Hand-me-downs.  As I'm sitting here on our 15ish-year-old couch writing this, I'm looking around and thinking about our furniture and I can only think of one piece of furniture that we actually bought new.  Literally everything else in our house, is a hand-me-down.  And you know what?  That's 100% okay.  Our dining room table and chairs (which Neal bought at Big Lots when he was in college) is the only furniture we own that was purchased new.  Neal did buy a brand new couch and loveseat set when he was in college, for a couple hundred bucks, and we had it in Washington, but it was junk (live and learn) and never would've survived the move back to Virginia, so we sold it before we left Washington.  But seriously, our living room furniture was donated by my parents when they bought new furniture (this stuff has been around for at least 15 years and it's still in great shape!), our bedroom suit is my old one but was a hand-me-down my Mom bought from a co-worker when I was like 16, our guest room furniture is Neal's college furniture, our office furniture is my old stuff (probably 10 years old), and any other pieces of furniture we own were purchased at thrift stores or given to us by other family members.  We frequently dream about what our dream home will look like; I make Neal walk the aisles of Home Goods with me, we pick up those books at Lowe's where you can design your kitchen, and we look up house plans and design our own floor plans.  We have big plans.  But we're in agreement that for right now, in this season of life, we're 100% okay with living with used items.  When the time comes to buy or build a home, we'll invest in nicer, newer things, but in the meantime, we'll just save that money!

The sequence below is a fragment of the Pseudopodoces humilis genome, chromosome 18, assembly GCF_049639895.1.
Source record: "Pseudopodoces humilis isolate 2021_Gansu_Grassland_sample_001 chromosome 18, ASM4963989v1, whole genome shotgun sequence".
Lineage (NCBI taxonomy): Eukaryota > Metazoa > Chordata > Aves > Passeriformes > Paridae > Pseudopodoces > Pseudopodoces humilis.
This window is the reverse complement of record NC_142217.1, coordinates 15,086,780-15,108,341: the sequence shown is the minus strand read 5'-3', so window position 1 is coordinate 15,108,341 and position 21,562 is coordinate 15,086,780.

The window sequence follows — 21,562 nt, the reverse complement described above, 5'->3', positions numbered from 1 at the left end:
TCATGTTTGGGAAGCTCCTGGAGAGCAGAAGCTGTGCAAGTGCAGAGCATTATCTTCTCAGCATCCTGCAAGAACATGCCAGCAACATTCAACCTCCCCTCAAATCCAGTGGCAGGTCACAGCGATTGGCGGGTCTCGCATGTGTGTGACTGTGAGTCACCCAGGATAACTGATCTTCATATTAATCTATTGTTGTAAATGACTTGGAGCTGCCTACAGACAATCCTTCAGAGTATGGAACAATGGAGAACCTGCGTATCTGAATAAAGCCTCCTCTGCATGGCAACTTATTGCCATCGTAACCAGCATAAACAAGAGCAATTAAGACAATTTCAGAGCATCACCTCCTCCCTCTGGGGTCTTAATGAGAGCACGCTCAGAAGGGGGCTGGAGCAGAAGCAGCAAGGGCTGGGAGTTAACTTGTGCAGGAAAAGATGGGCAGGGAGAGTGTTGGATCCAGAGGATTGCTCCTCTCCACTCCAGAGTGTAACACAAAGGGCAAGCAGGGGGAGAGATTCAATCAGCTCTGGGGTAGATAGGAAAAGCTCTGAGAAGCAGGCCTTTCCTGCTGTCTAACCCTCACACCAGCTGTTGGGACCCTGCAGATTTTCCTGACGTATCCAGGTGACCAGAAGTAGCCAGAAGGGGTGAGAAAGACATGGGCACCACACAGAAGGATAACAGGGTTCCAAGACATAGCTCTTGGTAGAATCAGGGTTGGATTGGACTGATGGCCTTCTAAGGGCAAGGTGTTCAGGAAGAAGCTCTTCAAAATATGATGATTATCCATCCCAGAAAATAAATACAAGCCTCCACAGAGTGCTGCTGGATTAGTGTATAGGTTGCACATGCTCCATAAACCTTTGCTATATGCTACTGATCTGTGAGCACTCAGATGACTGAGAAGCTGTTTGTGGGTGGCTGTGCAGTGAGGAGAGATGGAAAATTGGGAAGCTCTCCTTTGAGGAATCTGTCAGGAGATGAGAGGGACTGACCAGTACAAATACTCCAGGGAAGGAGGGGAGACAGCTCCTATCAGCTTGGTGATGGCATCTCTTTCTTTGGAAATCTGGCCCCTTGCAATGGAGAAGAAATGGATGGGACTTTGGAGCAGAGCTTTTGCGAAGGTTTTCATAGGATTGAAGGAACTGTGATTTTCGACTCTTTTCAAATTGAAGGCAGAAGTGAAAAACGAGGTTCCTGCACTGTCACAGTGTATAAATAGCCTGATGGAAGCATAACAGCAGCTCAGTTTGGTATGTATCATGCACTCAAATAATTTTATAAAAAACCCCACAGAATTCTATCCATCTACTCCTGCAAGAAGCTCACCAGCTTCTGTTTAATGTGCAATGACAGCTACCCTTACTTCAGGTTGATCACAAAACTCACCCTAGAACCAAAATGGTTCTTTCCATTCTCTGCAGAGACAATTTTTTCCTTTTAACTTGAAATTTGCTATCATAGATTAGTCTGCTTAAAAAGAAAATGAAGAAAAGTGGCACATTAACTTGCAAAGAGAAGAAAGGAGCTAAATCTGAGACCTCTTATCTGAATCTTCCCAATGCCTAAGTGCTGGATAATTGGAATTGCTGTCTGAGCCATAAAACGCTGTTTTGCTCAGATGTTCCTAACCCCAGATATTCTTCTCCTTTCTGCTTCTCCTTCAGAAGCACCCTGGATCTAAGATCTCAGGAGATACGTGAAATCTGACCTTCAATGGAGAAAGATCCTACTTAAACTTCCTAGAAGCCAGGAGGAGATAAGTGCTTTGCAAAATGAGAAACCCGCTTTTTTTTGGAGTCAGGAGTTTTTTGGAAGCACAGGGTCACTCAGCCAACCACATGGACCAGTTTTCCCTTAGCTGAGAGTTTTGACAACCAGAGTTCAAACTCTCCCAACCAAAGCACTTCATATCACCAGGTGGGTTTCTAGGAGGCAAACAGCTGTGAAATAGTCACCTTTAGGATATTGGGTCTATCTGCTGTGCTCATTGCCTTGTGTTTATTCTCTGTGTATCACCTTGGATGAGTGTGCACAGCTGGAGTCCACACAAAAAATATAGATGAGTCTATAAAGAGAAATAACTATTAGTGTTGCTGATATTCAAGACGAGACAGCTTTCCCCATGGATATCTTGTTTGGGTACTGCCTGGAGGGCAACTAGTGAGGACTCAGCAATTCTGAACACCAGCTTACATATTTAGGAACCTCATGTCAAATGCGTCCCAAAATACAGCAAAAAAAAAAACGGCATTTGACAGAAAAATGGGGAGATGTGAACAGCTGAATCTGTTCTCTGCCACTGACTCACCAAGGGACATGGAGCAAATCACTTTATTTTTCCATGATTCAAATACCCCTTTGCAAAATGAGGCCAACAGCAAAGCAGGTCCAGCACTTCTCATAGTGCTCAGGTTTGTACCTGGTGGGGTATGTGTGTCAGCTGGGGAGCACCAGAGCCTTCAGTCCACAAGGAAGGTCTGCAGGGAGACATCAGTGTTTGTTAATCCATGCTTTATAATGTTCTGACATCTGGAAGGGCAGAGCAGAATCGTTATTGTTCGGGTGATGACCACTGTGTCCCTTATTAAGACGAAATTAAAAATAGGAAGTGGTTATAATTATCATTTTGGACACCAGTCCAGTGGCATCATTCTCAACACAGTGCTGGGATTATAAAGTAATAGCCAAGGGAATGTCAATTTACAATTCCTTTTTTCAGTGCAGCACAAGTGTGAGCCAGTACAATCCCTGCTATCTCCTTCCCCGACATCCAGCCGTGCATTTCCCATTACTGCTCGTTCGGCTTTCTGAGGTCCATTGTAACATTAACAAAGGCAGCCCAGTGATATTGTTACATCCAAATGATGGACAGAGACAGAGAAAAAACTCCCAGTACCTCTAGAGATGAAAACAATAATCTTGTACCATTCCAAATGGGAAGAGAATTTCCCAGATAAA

Clothes.  I don't love to shop, but I love clothes.  This is the biggest way I blow my money.  I spend a pretty big chunk of my spending money on clothes (I'm getting better though!).  Neal used to tease me about not being able to go into Target without buying a new piece of clothing.  The thing is, he wasn't wrong.  Neal could care less about clothes and fortunately for him, my Mom loves to buy him clothes (seriously, most of his bright plaid/striped shirts are from her).  I frequently purge my closet and I've started using this in my favor.  I discovered thredUP (this link leads you to a free $10 credit if you want to buy yourself something...and yes, I get $10 too) about a year ago and ever since, it's been my best friend!  They send me a bag for free, I send them my clothes, and then they pay me for the clothes I sent them! And what they don't accept, they donate for me! Perfect.  I can then buy gently-used and new clothes on their site or cash out my credit (I've never personally done this).  I've always been extremely pleased with the clothes I've ordered from them.